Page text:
Microsoft in Education Global Forum, Dubai, 2...
Recently, I listened to a team of three grade-one teachers reflect on their first PBL experience. The project used students’ communication, literacy, and problem-solving skills to address an issue that affects learners and teachers alike. Their driving question—“How can we design a more peaceful classroom?”—was clearly relevant to students’ lives. By encouraging students to suggest, prototype, and improve solutions, the project invited students to make a meaningful difference.
Teachers might have addressed classroom tensions by imposing rules of their own. Instead, they designed an inquiry project that incorporated all the elements of effective PBL. (Read about the eight essential elements of PBL in Mike Gorman’s recent post). Their goals were ambitious: deeper learning and a more positive classroom climate.
To launch the project, the principal paid a visit to class. He explained that he had noticed an increase in scuffles on the playground and disruptions during class time. Could students help him address this issue, which was interfering with learning? This hooked student interest from the start. They understood that their ideas would be taken seriously.
Next, students spent time gathering and graphing data. They made observations about where, when, and why problems were occurring. They also used communication skills to interview experts, such as a school counselor. They invited a team of fifth-graders to model conflict-resolution strategies. To incorporate a literacy component into the project, teachers introduced children’s authors like Judith Viorst and others who write honestly about the challenges of being a kid.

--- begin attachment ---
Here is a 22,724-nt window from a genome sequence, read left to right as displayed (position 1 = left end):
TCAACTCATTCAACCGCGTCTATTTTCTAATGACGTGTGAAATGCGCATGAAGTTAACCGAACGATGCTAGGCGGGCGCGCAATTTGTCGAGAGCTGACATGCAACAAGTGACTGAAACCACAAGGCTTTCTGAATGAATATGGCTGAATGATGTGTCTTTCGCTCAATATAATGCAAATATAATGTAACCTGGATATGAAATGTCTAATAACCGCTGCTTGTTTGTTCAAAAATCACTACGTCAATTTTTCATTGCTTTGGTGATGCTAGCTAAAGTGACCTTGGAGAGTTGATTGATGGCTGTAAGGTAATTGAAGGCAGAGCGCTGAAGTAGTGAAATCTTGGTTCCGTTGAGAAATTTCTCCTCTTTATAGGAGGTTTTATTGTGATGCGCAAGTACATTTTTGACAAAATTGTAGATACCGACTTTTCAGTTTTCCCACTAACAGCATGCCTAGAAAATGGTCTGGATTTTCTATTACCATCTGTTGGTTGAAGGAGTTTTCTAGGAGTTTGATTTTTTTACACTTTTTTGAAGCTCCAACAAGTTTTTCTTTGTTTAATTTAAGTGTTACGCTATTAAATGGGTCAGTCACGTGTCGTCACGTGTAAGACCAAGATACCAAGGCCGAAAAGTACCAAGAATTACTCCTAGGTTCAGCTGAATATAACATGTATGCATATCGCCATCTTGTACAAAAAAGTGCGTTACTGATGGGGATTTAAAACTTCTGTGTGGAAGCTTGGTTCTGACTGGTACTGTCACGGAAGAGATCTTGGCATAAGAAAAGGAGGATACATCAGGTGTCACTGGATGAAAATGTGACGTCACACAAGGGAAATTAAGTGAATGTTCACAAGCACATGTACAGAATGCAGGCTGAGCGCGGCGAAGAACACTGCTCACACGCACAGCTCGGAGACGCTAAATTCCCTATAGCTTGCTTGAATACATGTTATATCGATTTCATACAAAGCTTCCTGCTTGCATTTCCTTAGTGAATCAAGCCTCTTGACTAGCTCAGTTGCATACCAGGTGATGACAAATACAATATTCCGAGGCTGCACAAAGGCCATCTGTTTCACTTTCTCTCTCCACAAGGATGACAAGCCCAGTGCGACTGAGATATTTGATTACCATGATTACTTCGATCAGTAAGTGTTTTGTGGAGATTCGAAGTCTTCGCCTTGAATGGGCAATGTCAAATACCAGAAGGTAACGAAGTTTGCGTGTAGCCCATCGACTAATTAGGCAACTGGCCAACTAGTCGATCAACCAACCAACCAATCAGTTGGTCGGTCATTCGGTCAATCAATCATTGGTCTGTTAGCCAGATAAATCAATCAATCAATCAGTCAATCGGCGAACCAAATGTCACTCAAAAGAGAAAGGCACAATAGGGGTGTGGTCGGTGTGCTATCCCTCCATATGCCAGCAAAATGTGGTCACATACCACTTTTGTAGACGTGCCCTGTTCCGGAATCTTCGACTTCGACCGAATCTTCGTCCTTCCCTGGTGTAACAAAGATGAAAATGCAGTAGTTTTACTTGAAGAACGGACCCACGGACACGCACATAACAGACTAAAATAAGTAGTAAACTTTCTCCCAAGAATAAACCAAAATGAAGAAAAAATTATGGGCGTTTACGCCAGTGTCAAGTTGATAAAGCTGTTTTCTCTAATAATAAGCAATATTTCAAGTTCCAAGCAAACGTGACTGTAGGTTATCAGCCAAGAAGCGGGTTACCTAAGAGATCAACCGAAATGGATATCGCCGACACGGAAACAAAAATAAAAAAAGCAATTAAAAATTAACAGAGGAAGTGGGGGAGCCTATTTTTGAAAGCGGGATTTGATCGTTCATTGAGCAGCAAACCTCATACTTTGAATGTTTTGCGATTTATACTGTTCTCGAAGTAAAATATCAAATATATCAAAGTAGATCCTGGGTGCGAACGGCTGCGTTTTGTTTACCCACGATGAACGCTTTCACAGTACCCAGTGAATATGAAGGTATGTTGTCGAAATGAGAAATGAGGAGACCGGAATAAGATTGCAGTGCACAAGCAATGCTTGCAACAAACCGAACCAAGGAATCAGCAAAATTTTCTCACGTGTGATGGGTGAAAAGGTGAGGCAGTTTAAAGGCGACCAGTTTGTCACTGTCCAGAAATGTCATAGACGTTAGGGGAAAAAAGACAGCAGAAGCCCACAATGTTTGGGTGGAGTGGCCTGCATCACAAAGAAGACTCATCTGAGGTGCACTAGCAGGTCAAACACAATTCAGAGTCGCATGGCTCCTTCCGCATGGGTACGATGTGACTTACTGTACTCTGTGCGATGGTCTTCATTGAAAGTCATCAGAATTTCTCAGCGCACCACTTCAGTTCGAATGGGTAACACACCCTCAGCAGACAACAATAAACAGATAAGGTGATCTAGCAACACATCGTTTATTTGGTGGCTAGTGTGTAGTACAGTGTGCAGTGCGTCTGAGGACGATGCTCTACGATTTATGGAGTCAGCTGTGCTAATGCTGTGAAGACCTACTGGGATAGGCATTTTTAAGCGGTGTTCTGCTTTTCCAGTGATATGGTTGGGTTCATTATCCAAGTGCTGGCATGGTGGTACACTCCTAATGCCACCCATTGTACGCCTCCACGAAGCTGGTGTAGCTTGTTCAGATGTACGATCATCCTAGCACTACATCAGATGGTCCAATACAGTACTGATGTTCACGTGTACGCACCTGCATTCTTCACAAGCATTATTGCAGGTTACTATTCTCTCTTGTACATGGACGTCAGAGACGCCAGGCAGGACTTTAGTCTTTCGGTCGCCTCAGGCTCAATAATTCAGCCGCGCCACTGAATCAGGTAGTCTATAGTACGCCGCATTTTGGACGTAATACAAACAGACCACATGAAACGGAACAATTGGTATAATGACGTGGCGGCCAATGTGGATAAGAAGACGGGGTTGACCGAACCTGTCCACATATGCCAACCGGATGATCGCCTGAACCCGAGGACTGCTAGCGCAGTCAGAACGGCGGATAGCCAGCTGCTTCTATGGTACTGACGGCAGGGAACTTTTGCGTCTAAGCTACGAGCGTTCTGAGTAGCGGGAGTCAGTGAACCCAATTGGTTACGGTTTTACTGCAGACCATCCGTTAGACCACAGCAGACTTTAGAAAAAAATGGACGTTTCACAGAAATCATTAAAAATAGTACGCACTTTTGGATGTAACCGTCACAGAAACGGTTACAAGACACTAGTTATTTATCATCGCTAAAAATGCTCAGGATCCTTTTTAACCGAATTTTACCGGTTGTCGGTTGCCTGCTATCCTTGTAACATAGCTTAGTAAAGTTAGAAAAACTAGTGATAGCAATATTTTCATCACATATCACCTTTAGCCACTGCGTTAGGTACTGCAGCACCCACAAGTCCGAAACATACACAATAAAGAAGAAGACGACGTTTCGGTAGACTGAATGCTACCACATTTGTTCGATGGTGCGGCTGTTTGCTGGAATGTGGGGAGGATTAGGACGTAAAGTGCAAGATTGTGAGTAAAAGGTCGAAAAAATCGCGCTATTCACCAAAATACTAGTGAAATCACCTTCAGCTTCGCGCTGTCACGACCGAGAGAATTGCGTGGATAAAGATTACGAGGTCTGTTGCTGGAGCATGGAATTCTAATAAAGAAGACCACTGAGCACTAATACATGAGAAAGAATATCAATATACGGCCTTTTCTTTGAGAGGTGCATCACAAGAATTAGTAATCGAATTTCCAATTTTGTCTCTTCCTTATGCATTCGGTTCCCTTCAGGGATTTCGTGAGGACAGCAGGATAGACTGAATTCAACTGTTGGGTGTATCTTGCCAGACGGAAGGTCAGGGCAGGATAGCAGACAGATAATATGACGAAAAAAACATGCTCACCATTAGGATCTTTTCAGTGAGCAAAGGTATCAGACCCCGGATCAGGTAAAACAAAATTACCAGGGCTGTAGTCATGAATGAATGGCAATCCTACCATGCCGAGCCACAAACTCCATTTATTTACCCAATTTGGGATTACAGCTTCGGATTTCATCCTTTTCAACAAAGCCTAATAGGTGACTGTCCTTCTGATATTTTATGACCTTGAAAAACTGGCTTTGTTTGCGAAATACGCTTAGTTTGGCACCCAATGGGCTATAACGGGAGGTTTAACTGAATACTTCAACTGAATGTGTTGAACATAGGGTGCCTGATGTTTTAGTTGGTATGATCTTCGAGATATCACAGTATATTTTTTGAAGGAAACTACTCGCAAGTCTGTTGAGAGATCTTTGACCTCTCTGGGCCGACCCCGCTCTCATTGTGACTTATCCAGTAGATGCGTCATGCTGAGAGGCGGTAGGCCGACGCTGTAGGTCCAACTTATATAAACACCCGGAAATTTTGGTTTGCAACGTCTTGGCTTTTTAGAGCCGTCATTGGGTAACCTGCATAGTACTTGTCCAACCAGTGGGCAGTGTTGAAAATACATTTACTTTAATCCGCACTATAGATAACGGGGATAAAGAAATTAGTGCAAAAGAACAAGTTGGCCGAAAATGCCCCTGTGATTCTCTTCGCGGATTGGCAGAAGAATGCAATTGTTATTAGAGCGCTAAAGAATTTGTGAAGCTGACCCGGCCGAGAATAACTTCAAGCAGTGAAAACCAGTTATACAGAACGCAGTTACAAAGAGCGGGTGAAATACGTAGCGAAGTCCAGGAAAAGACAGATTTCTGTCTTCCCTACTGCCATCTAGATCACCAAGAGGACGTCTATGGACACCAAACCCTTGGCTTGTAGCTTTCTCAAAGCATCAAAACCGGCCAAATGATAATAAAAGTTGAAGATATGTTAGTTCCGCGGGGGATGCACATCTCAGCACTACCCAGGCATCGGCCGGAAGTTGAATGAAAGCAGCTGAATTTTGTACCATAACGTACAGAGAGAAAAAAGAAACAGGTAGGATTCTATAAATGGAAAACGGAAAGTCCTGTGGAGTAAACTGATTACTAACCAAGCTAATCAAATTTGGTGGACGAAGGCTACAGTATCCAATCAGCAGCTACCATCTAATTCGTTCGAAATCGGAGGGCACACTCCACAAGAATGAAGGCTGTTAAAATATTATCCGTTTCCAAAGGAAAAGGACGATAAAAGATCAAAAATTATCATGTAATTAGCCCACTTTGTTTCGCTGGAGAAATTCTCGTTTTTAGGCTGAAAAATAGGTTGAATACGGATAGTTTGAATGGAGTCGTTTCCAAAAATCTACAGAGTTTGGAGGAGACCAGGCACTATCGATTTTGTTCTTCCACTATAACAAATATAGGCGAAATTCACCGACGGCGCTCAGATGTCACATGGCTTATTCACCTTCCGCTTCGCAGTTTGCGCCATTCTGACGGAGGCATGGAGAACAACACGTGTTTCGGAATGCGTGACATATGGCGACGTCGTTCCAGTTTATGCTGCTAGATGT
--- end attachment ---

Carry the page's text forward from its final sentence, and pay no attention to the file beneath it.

After prototyping and testing a variety of solutions, students shared their ideas for peaceful learning at an end-of-project presentation that drew praise from parents as well as school staff. Some parents said they noticed better communications at home, with students displaying improved problem-solving strategies outside of school.
Project success has buoyed teachers’ confidence about expanding PBL efforts next school year. They also have new appreciation for the value of collaboration. Although it’s certainly possible to succeed with PBL on your own, teachers benefit from being able to reflect with colleagues about what’s working and what’s challenging about a project. By teaming up, these teachers have built a toolkit of strategies for managing projects that they can use again and again. They also understand the value of reflection in PBL. It’s important for teachers and students alike.
Are you ready to give PBL a try before the school year ends? Consider starting with a unit that’s already on your spring calendar. Think about remodeling it to incorporate in-depth inquiry, student voice and choice, and a final product to be shared with an authentic audience. Look for opportunities for students to not only learn important content but also deepen their ability to collaborate, think creatively, and communicate effectively.
Even a short-term project can deliver lasting benefits. What are you waiting for?